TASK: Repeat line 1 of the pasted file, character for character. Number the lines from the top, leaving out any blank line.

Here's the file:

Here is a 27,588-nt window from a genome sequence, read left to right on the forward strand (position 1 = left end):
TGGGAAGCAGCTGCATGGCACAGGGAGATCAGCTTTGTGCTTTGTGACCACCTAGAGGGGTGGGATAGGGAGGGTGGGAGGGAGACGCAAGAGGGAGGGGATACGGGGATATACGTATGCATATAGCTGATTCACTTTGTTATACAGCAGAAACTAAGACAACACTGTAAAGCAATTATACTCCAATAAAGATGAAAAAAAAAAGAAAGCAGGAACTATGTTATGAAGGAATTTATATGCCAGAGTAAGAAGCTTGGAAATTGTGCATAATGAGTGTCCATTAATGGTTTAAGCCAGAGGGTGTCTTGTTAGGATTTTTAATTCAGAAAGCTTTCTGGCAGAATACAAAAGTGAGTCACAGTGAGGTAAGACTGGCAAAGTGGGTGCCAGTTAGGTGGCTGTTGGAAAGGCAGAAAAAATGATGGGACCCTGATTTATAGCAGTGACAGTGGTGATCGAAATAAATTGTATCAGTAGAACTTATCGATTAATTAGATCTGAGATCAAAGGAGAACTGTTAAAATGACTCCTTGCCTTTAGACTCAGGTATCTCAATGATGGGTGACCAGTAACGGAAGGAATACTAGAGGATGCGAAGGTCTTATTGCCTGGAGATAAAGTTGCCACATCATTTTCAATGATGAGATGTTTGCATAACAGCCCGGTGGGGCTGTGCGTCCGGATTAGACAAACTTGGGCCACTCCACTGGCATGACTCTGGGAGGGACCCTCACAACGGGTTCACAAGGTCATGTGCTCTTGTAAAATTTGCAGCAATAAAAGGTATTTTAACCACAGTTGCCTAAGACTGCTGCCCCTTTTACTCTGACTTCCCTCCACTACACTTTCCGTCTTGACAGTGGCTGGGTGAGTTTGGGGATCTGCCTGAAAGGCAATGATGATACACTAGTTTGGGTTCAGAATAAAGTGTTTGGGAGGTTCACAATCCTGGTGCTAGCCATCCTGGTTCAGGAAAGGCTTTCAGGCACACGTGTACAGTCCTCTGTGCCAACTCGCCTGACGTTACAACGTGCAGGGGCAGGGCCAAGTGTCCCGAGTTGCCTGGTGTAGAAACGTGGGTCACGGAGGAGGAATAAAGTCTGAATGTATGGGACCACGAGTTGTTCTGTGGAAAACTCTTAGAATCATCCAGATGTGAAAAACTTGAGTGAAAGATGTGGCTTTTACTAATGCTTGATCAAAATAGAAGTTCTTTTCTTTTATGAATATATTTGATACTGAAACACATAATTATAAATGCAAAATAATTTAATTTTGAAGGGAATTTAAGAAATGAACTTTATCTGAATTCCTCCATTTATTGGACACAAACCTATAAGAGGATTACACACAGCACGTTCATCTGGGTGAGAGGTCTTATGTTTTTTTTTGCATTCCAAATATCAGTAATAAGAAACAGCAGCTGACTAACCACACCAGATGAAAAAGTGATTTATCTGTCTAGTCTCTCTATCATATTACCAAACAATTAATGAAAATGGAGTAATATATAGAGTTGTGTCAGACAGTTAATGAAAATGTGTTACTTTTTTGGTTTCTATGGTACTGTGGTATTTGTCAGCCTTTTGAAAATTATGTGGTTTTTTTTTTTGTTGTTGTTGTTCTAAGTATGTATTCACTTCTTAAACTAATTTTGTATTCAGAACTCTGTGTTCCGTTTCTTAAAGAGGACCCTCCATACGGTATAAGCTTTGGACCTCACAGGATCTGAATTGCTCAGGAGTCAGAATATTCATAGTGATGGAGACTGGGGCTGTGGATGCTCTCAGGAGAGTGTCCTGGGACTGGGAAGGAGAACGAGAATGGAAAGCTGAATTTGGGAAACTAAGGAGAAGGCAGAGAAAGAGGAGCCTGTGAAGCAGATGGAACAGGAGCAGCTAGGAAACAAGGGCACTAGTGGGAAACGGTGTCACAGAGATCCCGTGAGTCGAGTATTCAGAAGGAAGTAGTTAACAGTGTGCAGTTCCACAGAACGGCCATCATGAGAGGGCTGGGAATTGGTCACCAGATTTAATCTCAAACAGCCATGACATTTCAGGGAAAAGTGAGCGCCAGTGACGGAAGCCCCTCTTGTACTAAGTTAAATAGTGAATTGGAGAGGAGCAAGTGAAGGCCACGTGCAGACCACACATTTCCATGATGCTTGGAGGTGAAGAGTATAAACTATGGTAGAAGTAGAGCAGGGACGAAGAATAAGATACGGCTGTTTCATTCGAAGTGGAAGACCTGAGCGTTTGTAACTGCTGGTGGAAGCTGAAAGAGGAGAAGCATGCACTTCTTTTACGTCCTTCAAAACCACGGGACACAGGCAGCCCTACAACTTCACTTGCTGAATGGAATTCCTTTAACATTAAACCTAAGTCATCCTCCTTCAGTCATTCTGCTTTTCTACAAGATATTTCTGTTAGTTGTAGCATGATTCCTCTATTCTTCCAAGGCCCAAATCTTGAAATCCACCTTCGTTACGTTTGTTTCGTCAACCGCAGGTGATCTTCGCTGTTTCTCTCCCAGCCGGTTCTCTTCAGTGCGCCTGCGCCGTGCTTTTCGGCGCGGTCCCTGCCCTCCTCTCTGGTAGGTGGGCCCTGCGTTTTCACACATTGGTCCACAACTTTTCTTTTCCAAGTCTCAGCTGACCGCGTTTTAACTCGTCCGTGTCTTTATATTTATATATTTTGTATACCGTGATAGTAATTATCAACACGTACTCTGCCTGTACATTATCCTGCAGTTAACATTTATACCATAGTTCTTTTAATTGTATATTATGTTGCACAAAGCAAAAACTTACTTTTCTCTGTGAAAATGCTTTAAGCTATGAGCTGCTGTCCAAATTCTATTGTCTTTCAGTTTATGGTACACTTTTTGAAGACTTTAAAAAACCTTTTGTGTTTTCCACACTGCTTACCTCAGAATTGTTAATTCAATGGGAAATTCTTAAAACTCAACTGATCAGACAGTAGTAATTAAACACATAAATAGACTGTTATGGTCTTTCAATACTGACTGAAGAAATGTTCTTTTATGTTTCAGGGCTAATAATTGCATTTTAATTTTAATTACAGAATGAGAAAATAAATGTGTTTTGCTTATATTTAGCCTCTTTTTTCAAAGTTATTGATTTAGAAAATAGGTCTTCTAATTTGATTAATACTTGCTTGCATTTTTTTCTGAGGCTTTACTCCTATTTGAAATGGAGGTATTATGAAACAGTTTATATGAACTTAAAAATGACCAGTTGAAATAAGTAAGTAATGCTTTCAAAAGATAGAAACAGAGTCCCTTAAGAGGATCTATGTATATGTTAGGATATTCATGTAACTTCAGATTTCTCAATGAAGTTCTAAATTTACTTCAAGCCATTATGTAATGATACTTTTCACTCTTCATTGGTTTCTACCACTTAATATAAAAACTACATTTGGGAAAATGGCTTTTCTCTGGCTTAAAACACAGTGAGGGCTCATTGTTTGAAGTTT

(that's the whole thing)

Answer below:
Here is a 27,588-nt window from a genome sequence, read left to right on the forward strand (position 1 = left end):